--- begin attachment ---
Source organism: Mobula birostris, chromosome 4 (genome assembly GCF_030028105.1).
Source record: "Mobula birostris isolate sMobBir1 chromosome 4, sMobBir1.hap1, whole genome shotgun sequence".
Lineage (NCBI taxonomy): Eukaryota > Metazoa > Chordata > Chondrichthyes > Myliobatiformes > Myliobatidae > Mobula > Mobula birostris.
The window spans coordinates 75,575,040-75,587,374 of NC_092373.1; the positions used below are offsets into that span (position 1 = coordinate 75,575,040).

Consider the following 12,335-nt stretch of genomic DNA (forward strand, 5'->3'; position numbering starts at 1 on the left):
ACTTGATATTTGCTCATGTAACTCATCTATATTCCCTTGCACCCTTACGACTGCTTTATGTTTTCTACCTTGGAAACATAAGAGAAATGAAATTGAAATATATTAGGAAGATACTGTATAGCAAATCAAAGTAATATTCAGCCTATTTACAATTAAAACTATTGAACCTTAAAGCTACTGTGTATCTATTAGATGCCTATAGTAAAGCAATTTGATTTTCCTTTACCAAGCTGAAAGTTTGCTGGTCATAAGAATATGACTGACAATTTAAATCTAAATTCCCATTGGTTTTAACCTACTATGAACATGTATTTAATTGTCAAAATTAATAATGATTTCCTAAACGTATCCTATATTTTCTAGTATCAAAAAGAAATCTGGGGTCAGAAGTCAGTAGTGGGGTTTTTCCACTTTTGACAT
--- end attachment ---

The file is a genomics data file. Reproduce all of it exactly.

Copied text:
Source organism: Mobula birostris, chromosome 4 (genome assembly GCF_030028105.1).
Source record: "Mobula birostris isolate sMobBir1 chromosome 4, sMobBir1.hap1, whole genome shotgun sequence".
Lineage (NCBI taxonomy): Eukaryota > Metazoa > Chordata > Chondrichthyes > Myliobatiformes > Myliobatidae > Mobula > Mobula birostris.
The window spans coordinates 75,575,040-75,587,374 of NC_092373.1; the positions used below are offsets into that span (position 1 = coordinate 75,575,040).

Consider the following 12,335-nt stretch of genomic DNA (forward strand, 5'->3'; position numbering starts at 1 on the left):
ACTTGATATTTGCTCATGTAACTCATCTATATTCCCTTGCACCCTTACGACTGCTTTATGTTTTCTACCTTGGAAACATAAGAGAAATGAAATTGAAATATATTAGGAAGATACTGTATAGCAAATCAAAGTAATATTCAGCCTATTTACAATTAAAACTATTGAACCTTAAAGCTACTGTGTATCTATTAGATGCCTATAGTAAAGCAATTTGATTTTCCTTTACCAAGCTGAAAGTTTGCTGGTCATAAGAATATGACTGACAATTTAAATCTAAATTCCCATTGGTTTTAACCTACTATGAACATGTATTTAATTGTCAAAATTAATAATGATTTCCTAAACGTATCCTATATTTTCTAGTATCAAAAAGAAATCTGGGGTCAGAAGTCAGTAGTGGGGTTTTTCCACTTTTGACAT